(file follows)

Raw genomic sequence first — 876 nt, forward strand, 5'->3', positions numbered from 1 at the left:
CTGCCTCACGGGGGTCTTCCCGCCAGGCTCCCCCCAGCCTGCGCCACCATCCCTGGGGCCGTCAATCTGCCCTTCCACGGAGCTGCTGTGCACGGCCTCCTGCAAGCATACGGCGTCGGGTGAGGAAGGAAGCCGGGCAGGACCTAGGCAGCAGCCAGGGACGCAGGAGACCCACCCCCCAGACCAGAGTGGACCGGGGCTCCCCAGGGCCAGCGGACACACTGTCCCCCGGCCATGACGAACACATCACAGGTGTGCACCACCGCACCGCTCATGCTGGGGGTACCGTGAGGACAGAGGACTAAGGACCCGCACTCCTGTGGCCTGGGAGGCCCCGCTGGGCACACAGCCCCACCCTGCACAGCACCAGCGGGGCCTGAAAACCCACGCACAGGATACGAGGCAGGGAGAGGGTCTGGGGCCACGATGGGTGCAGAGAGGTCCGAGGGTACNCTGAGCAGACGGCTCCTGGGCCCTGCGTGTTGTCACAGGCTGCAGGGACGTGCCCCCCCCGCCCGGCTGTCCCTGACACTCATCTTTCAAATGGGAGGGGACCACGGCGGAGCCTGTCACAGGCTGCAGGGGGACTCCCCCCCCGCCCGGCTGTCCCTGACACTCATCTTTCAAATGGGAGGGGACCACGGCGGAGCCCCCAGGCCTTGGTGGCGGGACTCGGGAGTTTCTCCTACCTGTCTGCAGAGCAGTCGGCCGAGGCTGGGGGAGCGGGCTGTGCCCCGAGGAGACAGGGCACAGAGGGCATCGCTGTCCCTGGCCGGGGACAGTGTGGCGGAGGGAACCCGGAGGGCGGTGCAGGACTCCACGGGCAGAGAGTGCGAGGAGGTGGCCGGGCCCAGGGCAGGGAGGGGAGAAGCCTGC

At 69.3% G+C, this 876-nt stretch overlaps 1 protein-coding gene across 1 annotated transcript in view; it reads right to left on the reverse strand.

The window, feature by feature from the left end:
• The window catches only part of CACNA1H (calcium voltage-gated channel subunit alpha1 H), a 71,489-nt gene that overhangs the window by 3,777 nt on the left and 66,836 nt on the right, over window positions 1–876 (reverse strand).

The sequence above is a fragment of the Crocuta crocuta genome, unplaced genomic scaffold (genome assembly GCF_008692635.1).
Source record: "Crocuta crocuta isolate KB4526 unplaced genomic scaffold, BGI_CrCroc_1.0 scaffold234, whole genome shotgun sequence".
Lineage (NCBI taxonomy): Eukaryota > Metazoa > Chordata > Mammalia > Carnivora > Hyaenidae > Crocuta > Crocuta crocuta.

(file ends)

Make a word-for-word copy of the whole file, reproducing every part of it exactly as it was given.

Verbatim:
Raw genomic sequence first — 876 nt, forward strand, 5'->3', positions numbered from 1 at the left:
CTGCCTCACGGGGGTCTTCCCGCCAGGCTCCCCCCAGCCTGCGCCACCATCCCTGGGGCCGTCAATCTGCCCTTCCACGGAGCTGCTGTGCACGGCCTCCTGCAAGCATACGGCGTCGGGTGAGGAAGGAAGCCGGGCAGGACCTAGGCAGCAGCCAGGGACGCAGGAGACCCACCCCCCAGACCAGAGTGGACCGGGGCTCCCCAGGGCCAGCGGACACACTGTCCCCCGGCCATGACGAACACATCACAGGTGTGCACCACCGCACCGCTCATGCTGGGGGTACCGTGAGGACAGAGGACTAAGGACCCGCACTCCTGTGGCCTGGGAGGCCCCGCTGGGCACACAGCCCCACCCTGCACAGCACCAGCGGGGCCTGAAAACCCACGCACAGGATACGAGGCAGGGAGAGGGTCTGGGGCCACGATGGGTGCAGAGAGGTCCGAGGGTACNCTGAGCAGACGGCTCCTGGGCCCTGCGTGTTGTCACAGGCTGCAGGGACGTGCCCCCCCCGCCCGGCTGTCCCTGACACTCATCTTTCAAATGGGAGGGGACCACGGCGGAGCCTGTCACAGGCTGCAGGGGGACTCCCCCCCCGCCCGGCTGTCCCTGACACTCATCTTTCAAATGGGAGGGGACCACGGCGGAGCCCCCAGGCCTTGGTGGCGGGACTCGGGAGTTTCTCCTACCTGTCTGCAGAGCAGTCGGCCGAGGCTGGGGGAGCGGGCTGTGCCCCGAGGAGACAGGGCACAGAGGGCATCGCTGTCCCTGGCCGGGGACAGTGTGGCGGAGGGAACCCGGAGGGCGGTGCAGGACTCCACGGGCAGAGAGTGCGAGGAGGTGGCCGGGCCCAGGGCAGGGAGGGGAGAAGCCTGC

At 69.3% G+C, this 876-nt stretch overlaps 1 protein-coding gene across 1 annotated transcript in view; it reads right to left on the reverse strand.

The window, feature by feature from the left end:
• The window catches only part of CACNA1H (calcium voltage-gated channel subunit alpha1 H), a 71,489-nt gene that overhangs the window by 3,777 nt on the left and 66,836 nt on the right, over window positions 1–876 (reverse strand).

The sequence above is a fragment of the Crocuta crocuta genome, unplaced genomic scaffold (genome assembly GCF_008692635.1).
Source record: "Crocuta crocuta isolate KB4526 unplaced genomic scaffold, BGI_CrCroc_1.0 scaffold234, whole genome shotgun sequence".
Lineage (NCBI taxonomy): Eukaryota > Metazoa > Chordata > Mammalia > Carnivora > Hyaenidae > Crocuta > Crocuta crocuta.